While rioters and protesters in are hell bent on obliterating and even rewriting American history, survivors of the Holocaust have demonstrated that all history — good and bad — should be cherished, taught and preserved.
Since last week, Washington, D.C., Black Lives Matter protesters have demanded that the Emancipation Monument, depicting Abraham Lincoln and a freed slave, be dismantled.
Also last week Roman Catholics in St. Louis, Mo., were heckled and even beaten for vocally praying to keep a statue of St. Louis in place.
In contrast, every effort was made after World War II to preserve the Holocaust, beginning with the concentration camps known as Auschwitz, and "the earliest stewards of the site were former prisoners," according to historian Jonathan Huener in his book, "Auschwitz, Poland, and the Politics of Commemoration, 1945–1979."
The book describes how Auschwitz was converted from the most infamous death camp of the Nazi regime to a memorial to preserve history.
"We did not know if we would survive, but one did speak of a memorial site," wrote Kazimierz Smoleń, an Auschwitz survivor who later became the memorial site's director. "One just did not know what form it would take."
That history was also preserved in Washington, D.C., at the United States Holocaust Memorial Museum, established in 1993.
In January, the 75th anniversary of the Auschwitz liberation, the few survivors still living cautioned the world that it must remember what had happened there.
Even those who couldn't bring themselves to return until many decades later, now make the pilgrimage to inform others of the horrors that went on at Auschwitz. One of those is Janina Iwanska, now 89, who lives in Warsaw.
"Those children will grow up one day and they will be the ones deciding about how to rule the world," she said, according to NPR.
"It is important [to talk about it] in order to develop the conviction that war is not a good thing, in order to seek peace and try to talk about it, in order to think that it is us who are responsible for this Earth and for passing it on, undamaged, to the next generations."
Events here, however, have reached the point of absurdity, sometimes with the assistance of state and local governments.
Wednesday night rioters in Portland, Oregon, set a statue on fire that had stood since 1900. Nope, it didn't depict a Confederate hero — it was the Thompson Elk. Yep, an animal.
Human Events managing editor Ian Miles Cheong described it with tongue firmly in cheek:
"The elk statue in Portland is burning," he tweeted. "The elk owned slaves. This is how we end racism. Thank you Antifa."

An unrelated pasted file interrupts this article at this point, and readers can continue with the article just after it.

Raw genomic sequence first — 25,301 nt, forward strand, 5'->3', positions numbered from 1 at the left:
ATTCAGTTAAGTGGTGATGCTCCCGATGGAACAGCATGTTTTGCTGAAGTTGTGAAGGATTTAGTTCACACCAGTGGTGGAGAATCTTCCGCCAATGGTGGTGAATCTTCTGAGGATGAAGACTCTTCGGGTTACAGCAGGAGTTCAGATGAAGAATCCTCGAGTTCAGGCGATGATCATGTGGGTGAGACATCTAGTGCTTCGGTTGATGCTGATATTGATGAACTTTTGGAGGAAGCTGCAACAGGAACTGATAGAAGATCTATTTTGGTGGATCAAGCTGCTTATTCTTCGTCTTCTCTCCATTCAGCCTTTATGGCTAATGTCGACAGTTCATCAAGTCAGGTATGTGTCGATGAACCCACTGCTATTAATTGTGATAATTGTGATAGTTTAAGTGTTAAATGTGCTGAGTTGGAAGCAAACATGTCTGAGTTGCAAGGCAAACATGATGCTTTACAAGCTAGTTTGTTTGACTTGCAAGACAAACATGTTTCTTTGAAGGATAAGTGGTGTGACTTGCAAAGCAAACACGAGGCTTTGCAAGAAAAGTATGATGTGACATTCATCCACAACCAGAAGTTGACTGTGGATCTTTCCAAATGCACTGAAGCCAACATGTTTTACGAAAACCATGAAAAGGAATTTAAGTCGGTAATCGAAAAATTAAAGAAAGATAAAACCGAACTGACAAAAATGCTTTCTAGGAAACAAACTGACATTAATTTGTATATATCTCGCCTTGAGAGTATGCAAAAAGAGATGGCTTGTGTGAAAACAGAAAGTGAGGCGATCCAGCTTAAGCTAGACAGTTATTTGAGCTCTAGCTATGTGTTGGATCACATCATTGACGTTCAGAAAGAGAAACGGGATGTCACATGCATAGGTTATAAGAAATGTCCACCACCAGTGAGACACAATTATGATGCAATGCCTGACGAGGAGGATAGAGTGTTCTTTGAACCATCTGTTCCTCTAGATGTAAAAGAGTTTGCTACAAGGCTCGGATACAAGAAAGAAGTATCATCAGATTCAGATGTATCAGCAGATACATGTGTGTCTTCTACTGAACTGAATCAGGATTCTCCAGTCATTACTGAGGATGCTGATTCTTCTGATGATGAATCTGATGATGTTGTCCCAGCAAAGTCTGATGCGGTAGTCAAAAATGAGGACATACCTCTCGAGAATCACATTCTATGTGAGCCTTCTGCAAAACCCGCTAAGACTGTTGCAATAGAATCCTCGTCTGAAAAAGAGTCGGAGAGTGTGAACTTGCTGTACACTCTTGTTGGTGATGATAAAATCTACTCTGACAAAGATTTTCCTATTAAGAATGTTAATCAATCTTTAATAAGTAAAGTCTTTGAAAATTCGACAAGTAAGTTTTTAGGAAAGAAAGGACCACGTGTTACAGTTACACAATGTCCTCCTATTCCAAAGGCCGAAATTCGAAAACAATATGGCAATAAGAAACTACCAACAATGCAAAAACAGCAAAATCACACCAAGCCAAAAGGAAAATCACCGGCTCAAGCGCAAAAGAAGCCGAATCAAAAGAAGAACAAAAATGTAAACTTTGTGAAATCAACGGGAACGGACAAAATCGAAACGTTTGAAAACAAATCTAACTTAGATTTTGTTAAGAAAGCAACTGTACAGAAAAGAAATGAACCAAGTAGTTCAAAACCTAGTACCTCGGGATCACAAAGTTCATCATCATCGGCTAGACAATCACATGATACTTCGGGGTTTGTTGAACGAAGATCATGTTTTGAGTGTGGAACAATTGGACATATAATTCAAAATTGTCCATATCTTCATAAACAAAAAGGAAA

However, just as the rioters neither knew nor cared about history, they had the same attitude about the sciences. The elk statue was constructed of metal and concrete, so that "hateful symbol of oppression" wasn't destroyed.
It was, however, damaged by the fire, to the extent that the city announced it will dismantle it altogether. As Hudson Institute senior fellow Michael Doran would put it, "No justice, no elk."
Moving to the Midwest, work crews dismantled a statue honoring Christopher Columbus early Wednesday morning, one that sat in front of the city hall — of Columbus, Ohio. And a Change.org petition is urging a name change — to Flavortown.
CBS affiliate WBNS 10 News reported that "the statue was a gift from the people of Genoa, Italy in 1955."
The mayor of Columbus shouldn't expect any more gifts from Genoa — just a hunch.
When New York Gov. Andrew Cuomo was asked about mobs toppling statues, he said he was fine with it.
"I think it's a healthy expression of people saying, 'Let's get some priorities here and let's remember the sin and mistake that this nation made and let's not celebrate it,'" he said.
The problem with that "logic" is that once the statue is removed, you don't "remember the sin and mistake" — you assure that it will fade from memory.
As Roman Catholic Cardinal Timothy Dolan stated in a recent Wall Street Journal commentary, "Even the Bible is full of flawed characters," including St. Peter, "who denied even knowing the Lord when Jesus needed him most," but nonetheless was appointed by Christ to lead his church.
Every person, every society, every nation has its flaws as well as its attributes. Each also has its triumphs as well as its failures. We should follow the lead of the survivors of Auschwitz by cherishing, remembering and learning from them.
In 2016 President Trump ran on the message, "Make America Great Again." In 2020, it should be "Make America America Again."
Michael Dorstewitz is a retired lawyer and has been a frequent contributor to BizPac Review and Liberty Unyielding. He is also a former U.S. Merchant Marine officer and an enthusiastic Second Amendment supporter, who can often be found honing his skills at the range. Read Michael Dorstewitz's Reports — More Here.
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